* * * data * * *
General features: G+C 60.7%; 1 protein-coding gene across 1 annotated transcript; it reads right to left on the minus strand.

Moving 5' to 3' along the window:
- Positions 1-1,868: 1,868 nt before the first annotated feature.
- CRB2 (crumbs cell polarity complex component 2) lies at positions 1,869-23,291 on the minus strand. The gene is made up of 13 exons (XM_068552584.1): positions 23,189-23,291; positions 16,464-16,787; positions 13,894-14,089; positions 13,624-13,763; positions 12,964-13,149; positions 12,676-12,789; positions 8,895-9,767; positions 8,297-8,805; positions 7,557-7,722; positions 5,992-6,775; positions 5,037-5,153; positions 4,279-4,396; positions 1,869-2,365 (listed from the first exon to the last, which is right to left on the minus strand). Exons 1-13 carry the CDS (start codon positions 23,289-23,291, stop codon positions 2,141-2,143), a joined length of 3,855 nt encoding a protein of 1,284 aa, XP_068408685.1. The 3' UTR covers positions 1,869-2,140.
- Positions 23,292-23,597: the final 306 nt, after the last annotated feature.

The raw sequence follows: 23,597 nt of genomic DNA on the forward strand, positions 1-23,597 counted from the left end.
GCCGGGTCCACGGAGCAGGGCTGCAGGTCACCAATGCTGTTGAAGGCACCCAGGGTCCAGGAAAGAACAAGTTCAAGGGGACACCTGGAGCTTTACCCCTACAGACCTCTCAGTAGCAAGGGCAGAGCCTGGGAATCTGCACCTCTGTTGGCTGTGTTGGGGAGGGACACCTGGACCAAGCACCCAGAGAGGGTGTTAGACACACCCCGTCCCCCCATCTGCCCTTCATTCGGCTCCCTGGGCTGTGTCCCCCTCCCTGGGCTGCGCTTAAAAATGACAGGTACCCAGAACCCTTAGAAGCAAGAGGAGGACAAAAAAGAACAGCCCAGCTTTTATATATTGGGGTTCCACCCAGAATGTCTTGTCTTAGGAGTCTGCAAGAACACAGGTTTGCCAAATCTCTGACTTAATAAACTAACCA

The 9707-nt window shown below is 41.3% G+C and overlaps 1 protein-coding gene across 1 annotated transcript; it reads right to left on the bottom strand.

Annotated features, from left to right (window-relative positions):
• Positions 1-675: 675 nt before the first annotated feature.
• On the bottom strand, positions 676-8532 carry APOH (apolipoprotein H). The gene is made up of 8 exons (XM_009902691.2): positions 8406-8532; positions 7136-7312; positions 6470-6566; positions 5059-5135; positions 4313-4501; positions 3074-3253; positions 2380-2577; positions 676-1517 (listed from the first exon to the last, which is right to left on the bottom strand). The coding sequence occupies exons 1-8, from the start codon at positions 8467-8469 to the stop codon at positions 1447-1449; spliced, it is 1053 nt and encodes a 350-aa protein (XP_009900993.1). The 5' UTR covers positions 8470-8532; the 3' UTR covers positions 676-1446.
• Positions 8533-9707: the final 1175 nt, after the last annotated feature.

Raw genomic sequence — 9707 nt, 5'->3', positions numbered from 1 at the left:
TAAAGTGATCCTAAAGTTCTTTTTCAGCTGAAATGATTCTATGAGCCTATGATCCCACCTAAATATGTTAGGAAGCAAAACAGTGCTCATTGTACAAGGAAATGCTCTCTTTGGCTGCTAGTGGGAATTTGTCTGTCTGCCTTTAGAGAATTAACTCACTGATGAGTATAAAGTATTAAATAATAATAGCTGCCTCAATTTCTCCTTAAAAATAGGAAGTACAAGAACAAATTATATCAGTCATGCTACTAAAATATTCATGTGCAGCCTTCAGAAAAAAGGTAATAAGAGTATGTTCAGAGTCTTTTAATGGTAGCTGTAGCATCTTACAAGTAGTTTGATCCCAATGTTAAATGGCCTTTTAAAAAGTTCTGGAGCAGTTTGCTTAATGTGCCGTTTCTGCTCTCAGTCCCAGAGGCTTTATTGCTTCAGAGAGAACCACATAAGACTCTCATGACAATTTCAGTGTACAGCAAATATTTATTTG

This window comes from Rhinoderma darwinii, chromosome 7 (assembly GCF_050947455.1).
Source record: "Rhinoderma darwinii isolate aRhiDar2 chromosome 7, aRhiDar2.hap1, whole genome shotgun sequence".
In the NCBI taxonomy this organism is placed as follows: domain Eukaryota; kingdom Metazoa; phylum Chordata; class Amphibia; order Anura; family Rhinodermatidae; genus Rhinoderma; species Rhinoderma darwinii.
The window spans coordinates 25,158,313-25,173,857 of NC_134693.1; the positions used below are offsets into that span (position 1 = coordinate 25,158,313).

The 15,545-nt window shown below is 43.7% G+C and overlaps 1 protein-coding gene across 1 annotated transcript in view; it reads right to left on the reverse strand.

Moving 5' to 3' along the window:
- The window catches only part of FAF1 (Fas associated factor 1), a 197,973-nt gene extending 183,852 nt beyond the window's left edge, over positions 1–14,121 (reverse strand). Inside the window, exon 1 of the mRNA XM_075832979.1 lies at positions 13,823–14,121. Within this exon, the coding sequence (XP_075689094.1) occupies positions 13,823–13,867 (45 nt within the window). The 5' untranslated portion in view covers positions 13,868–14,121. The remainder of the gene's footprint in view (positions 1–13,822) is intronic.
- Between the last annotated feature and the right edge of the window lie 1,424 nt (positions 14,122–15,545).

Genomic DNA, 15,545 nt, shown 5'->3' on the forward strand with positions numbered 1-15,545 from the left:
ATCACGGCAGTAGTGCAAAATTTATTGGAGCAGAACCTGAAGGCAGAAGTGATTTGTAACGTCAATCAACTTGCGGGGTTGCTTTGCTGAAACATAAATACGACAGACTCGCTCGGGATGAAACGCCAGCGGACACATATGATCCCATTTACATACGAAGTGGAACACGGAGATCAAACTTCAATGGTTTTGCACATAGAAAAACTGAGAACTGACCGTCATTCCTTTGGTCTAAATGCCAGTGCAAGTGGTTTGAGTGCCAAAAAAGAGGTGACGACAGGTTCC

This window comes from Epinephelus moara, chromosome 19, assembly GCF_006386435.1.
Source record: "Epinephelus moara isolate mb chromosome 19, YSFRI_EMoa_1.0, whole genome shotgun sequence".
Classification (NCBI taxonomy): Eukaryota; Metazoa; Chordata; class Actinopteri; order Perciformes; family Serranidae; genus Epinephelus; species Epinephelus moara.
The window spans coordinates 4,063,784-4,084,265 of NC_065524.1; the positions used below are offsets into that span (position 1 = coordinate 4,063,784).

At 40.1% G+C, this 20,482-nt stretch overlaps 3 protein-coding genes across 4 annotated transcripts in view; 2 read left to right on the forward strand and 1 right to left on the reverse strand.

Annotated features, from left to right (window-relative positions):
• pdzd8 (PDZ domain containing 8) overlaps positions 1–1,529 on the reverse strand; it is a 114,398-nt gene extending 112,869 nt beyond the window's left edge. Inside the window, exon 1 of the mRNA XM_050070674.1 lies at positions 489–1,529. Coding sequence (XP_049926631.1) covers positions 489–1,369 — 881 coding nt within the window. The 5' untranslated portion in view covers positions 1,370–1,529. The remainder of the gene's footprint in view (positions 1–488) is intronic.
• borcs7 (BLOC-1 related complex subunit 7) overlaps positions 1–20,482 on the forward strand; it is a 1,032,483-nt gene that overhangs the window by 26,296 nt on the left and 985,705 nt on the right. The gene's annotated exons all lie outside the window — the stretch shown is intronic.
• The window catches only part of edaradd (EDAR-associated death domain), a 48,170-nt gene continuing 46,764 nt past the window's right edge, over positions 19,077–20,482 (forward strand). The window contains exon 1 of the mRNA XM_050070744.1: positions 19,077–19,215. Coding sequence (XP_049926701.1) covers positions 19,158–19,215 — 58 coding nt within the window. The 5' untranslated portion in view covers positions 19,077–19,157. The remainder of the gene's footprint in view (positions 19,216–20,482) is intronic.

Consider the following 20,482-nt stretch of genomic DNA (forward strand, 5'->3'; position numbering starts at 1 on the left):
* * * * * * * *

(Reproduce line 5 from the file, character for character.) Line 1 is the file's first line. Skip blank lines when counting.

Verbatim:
- Positions 23,292-23,597: the final 306 nt, after the last annotated feature.